Did you know that the high yesterday in St. George was 85ºF.  Cedar City reached only 71ºF!  Oh to experience a day like that.  Then there was that tornado in Panguich on Friday.  What gives?

Not much really.  Northwest Utah has simply been just to the north of the monsoon moisture and the weak disturbances that have helped to initiate thunderstorm activity for most of the summer.  Indeed that was the case yesterday.  As the analysis for 1200 UTC (0600 MDT) yesterday morning shows, a weak trough was centered right over St. George with clouds over most of the southern half of the state.  Once again, we were left high and dry.


I would give anything for grey overcast with steady rain all day.  Until that day comes, I'm resigned to listening to Natalie Merchant and dreaming.

Friday, August 26, 2016

Downscaled Forecasts from the Short-Range Ensemble Forecast (SREF) System

Alex Weech, an extremely capable undergraduate who has been working with me this summer, recently added downscaled precipitation forecasts from the National Centers for Environmental Prediction (NCEP) Short-Range Ensemble Forecast (SREF) system to the suite of products we have available at weather.utah.edu.

The SREF is a 26 member ensemble that includes forecast from two different modeling systems, the NCEP Eulerian non-hydrostatic multi-scale model (NMMB) and the Advanced Research version of the Weather Research and Forecasting Model (WRF-ARW).  Yes, I know these are terrible acronyms.  They don't call NOAA the National Organization for the Advancement of Acronyms for nothing (technically the WRF-ARW is not a NOAA product, but that doesn't make it any easier).

The SREF is initialized at 03, 09, 15, and 21 UTC and produces 87 hour forecasts at 16-km grid spacing.  We then downscale those to 800-m grid spacing using climatological precipitation analyses.  For now, we are generating plots showing precipitation forecasts for the entire 87-hour period.  An example from this morning's 15 UTC run is below.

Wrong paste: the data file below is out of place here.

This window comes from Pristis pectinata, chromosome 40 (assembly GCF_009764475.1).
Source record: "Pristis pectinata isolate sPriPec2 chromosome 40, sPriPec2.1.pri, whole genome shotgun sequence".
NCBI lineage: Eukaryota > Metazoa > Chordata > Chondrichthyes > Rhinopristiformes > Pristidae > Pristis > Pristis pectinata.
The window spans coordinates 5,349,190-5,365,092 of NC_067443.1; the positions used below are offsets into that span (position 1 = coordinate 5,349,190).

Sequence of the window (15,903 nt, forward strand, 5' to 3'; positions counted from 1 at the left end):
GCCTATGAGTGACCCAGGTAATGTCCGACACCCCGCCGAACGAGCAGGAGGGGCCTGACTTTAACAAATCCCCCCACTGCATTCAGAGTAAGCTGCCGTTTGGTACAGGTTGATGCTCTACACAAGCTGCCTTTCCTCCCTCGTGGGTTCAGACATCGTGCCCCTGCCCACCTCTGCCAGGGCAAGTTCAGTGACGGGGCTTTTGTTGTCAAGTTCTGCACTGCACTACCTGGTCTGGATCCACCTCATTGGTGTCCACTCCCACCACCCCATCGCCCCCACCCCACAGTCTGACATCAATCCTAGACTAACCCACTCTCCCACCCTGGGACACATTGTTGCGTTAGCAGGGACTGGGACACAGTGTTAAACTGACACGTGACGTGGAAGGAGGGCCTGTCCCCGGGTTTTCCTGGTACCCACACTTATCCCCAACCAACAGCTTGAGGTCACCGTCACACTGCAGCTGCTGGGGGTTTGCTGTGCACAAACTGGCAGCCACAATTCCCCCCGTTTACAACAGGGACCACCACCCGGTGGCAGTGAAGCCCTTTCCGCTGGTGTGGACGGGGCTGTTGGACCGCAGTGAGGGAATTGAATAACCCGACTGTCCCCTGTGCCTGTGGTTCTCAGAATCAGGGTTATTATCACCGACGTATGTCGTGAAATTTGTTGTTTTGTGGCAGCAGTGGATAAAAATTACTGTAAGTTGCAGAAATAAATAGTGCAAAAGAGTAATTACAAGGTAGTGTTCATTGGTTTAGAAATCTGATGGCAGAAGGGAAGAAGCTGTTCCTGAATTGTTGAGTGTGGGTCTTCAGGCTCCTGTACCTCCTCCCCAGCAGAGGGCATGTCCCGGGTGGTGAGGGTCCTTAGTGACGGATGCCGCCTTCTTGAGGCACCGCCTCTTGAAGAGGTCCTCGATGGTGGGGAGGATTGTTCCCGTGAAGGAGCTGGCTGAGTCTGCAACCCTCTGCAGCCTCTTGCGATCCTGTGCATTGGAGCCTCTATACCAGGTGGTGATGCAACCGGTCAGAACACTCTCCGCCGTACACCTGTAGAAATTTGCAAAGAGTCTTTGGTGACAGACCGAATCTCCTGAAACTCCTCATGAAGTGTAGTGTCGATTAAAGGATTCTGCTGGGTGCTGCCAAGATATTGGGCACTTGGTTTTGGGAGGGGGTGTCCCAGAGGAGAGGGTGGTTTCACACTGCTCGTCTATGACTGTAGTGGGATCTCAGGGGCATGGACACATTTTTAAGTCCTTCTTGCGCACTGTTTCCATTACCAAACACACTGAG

We are also generating plume diagrams.  Since the weather in northern Utah is pretty uninteresting, here's the plume for Wolf Creek Pass, Colorado.

You will notice in that plume diagram that there is a strong clustering of forecasts by model, with the ARW being wetter and the NMMB being drier.  That's a fairly common characteristic of the SREF and one that we will have to examine to see if it skews the probability statistics for the forecasts.  And, with that being said, I really don't know how good these forecasts will be.  We'll start taking a look and perhaps by ski season we'll know whether or not to continue looking or just come up with a large sum of money to buy the ECMWF ensemble forecasts...

Wednesday, August 24, 2016

Japow Dreaming

With Dave Hanscomb, Hakuba Valley, Japan, February 1998
For much of my life I have been studying lake-effect and orographic (i.e., mountain) snowfall in some way shape or form.  This includes scientific investigations as well as personal adventures involving face shots, chin ticklers, and bottomless powder.

I was first introduced to the incredible snow climate of Japan in 1998 when I visited the Hakuba Valley during the Nagano Winter Olympics.  I was there for only four days, however, and much of my time was spent conversing with meteorologists involved in weather support for the Games.  I had time for only a brief taste of Japanese powder skiing when the Men's Super-G was cancelled, allowing for a couple of hours of storm skiing at Happo Ono resort.  

Storm skiing, Happo Ono, February 1998.  Just me and a few security guards near the top of the Men's Super-G.
This winter I will finally be traveling back to Japan and hopefully getting another taste of Japow.  I plan to travel to Nagaoka to begin a collaboration with scientists at the Snow and Ice Research Center of Japan's National Research Institute for Earth Science and Disaster Prevention to better understand orographic enhancement of lake-effect precipitation through study of storms across a wide range of geographic and topographic environments.  

I am hoping to tack on a few days of skiing in the Hakuba, Myoko, and/or Tenjin areas.  If you can share any beta on tours or guides, add a comment or send me an e-mail directly (jim.steenburgh at gmail.com).